Ray Remembers When

The Story of the Data Domain

I noticed the question you asked about the Data Domain's demise and ComputerLand, as stated in Mike's book [Fire in the Valley]. First, you are right, I didn't feel the presence of ComputerLand very much compared to a lot of other things going on at the time. But I think you should know that the Data Domain suffered from the same ailment as Processor Tech, and all the other companies run by techies and not business people.

That is, I didn't know the first thing about running a business. I didn't even know enough to start with a double entry bookkeeping system. I didn't know how to balance a checking account. I knew so little that I didn't know how to ask for help. All I could see was that any outside help was expensive and I needed all the money I had just to keep going. In those days, one paid COD for everything that wasn't paid for in advance. And the only way to get decent discounts was to place large orders. And there was no real way to schedule deliveries nor predict when delivery would be made. I remember very well the day that UPS called me and said I needed $54,000 immediately for a COD from Processor Tech or they would return the order in two days. It was my first shipment of SOL-20 computers, and I had orders backed up for most of them, assembled. (They were delivered as kits.)

I had a special deal with Cromemco because I was their seventh dealer and knew Harry Garland personally and he trusted me. I would sell a computer and call Harry, who would arrange to have the computer delivered direct to the customer on my account, to be paid direct to Cromemco. When the payment was received he would credit my account with the difference between the selling price and my dealer price and apply it against the next order. In other words, I never really saw the profit from the sale, but I retained my dealership, and slowly built up some cash in my account which amounted to equity.

Around 1980 or so, Apple came up with a floor planning deal through ITT Financial. But it required cooperation of the local banks, and they would have nothing to do with it because they never heard of computer retailing, and were far too conservative for anything new. The most liberal bank in the county would only lend 10% of their assets total! They would not even give an SBA loan with a 90% guarantee. They said it was just too much paper work and they had all the loan business they needed without that.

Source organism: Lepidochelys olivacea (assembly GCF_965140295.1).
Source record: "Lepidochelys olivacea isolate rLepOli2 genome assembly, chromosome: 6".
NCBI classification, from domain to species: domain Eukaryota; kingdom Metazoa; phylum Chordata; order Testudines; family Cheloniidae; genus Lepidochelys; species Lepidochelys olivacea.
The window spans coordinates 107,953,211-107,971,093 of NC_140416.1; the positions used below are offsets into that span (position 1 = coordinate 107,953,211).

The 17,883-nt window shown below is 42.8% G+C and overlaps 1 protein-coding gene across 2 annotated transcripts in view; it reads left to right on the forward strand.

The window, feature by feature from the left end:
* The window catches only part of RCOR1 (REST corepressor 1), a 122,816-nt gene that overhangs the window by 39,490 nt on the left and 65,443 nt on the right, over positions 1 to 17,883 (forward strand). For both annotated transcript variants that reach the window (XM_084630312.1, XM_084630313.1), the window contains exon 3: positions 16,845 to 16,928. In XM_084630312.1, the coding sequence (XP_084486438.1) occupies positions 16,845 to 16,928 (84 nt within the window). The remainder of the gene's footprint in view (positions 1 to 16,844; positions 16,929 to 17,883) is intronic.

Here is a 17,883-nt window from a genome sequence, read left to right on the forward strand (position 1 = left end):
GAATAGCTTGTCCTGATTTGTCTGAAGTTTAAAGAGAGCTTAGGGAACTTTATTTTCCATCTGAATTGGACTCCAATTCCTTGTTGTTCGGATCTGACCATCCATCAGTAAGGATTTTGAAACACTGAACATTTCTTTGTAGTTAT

I had put all the money I had into the business and had lost a good deal to bad deals from others who asked for my help. I lost $18,000 to a guy in Ohio who wanted to open an affiliated store, and then let it fail and never paid for the merchandise I sent him. I lost $50,000 to Ted Nelson's itty bitty machine co. in Chicago which failed in less than a year. I had an affiliated store in Dayton Ohio, started by one of my ex-employees and his boss at NCR. They always owed me a few thousand and one day called to tell me that they were changing their name because my credit rating was hurting their business! I told them that they had some kind of nerve, they owed me $11,000 and they were being hurt by my credit rating! There is a Yiddish word for it but I can't spell it.

So, gradually The Data Domain began to lose its momentum. Manufacturers started weeding out the weak dealers by demanding bigger commitments from them. Processor Tech and Apple were particularly bad for us. As Stan Viet pointed out in his book, South West Tech screwed all of its dealers, including us, and left us high and dry with a huge inventory of useless add-on modules and peripherals. The Digital Group announced fantastic products and then never delivered, or worse yet delivered an order in dribs and drabs over a period of months, making angry customers who blamed us for it.

And then there was me. I smoked three or four packs of cigarettes a day, worked in an office that was as organized as a junk yard, and drove walk-in customers away in choking droves. I knew everything that was in the store, from the lowest screw or transistor in the service department to the magazines on the shelf, the computers, add-on boards, disk drives, manuals. Software, peripherals, supplies and everything else in the place, including the prices for each item. But I never learned to delegate authority.

All in all, with 20/20 hindsight, I have to admit that I managed the Data Domain out of business. In 1982 I was running in insolvency when I met some people from Kentucky who were interested in investing. The man and I hit it off very well, and probably would have done OK if left to ourselves, but he was obliged to bring his wife in on the deal, and she was not happy with me. She ruled the roost and I didn't see it coming. I sold 51% to them in exchange for them paying off the creditors and promising money to expand into Evansville and several other cities surrounding Bloomington. At that time sales were running at about $137,500 per month. After a couple months they decided they liked the business, but didn't like me, so they told me to take a hike, effective Feb. 1, 1983. (This was in late Oct. 1982.) So I drew my pay for a couple more months and then left. By Oct. 1, 1983 they sold what was left of the inventory and closed the doors.

The End